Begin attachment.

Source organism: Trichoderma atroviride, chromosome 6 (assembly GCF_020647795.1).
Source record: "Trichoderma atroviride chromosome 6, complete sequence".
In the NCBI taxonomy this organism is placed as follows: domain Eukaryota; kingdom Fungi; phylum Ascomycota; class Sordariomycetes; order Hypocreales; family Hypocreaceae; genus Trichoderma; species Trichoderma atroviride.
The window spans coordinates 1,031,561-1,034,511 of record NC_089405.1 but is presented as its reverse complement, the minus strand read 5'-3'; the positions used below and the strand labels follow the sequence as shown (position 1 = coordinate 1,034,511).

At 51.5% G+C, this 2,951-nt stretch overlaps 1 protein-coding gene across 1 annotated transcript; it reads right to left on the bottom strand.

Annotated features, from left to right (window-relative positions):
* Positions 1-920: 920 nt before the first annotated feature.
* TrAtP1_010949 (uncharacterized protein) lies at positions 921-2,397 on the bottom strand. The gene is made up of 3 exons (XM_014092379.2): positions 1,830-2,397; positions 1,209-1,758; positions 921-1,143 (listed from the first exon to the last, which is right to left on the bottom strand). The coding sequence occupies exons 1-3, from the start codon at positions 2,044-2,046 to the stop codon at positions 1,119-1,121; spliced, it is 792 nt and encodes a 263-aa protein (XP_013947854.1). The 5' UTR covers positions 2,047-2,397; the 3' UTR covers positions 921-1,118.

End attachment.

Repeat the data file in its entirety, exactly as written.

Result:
Source organism: Trichoderma atroviride, chromosome 6 (assembly GCF_020647795.1).
Source record: "Trichoderma atroviride chromosome 6, complete sequence".
In the NCBI taxonomy this organism is placed as follows: domain Eukaryota; kingdom Fungi; phylum Ascomycota; class Sordariomycetes; order Hypocreales; family Hypocreaceae; genus Trichoderma; species Trichoderma atroviride.
The window spans coordinates 1,031,561-1,034,511 of record NC_089405.1 but is presented as its reverse complement, the minus strand read 5'-3'; the positions used below and the strand labels follow the sequence as shown (position 1 = coordinate 1,034,511).

At 51.5% G+C, this 2,951-nt stretch overlaps 1 protein-coding gene across 1 annotated transcript; it reads right to left on the bottom strand.

Annotated features, from left to right (window-relative positions):
* Positions 1-920: 920 nt before the first annotated feature.
* TrAtP1_010949 (uncharacterized protein) lies at positions 921-2,397 on the bottom strand. The gene is made up of 3 exons (XM_014092379.2): positions 1,830-2,397; positions 1,209-1,758; positions 921-1,143 (listed from the first exon to the last, which is right to left on the bottom strand). The coding sequence occupies exons 1-3, from the start codon at positions 2,044-2,046 to the stop codon at positions 1,119-1,121; spliced, it is 792 nt and encodes a 263-aa protein (XP_013947854.1). The 5' UTR covers positions 2,047-2,397; the 3' UTR covers positions 921-1,118.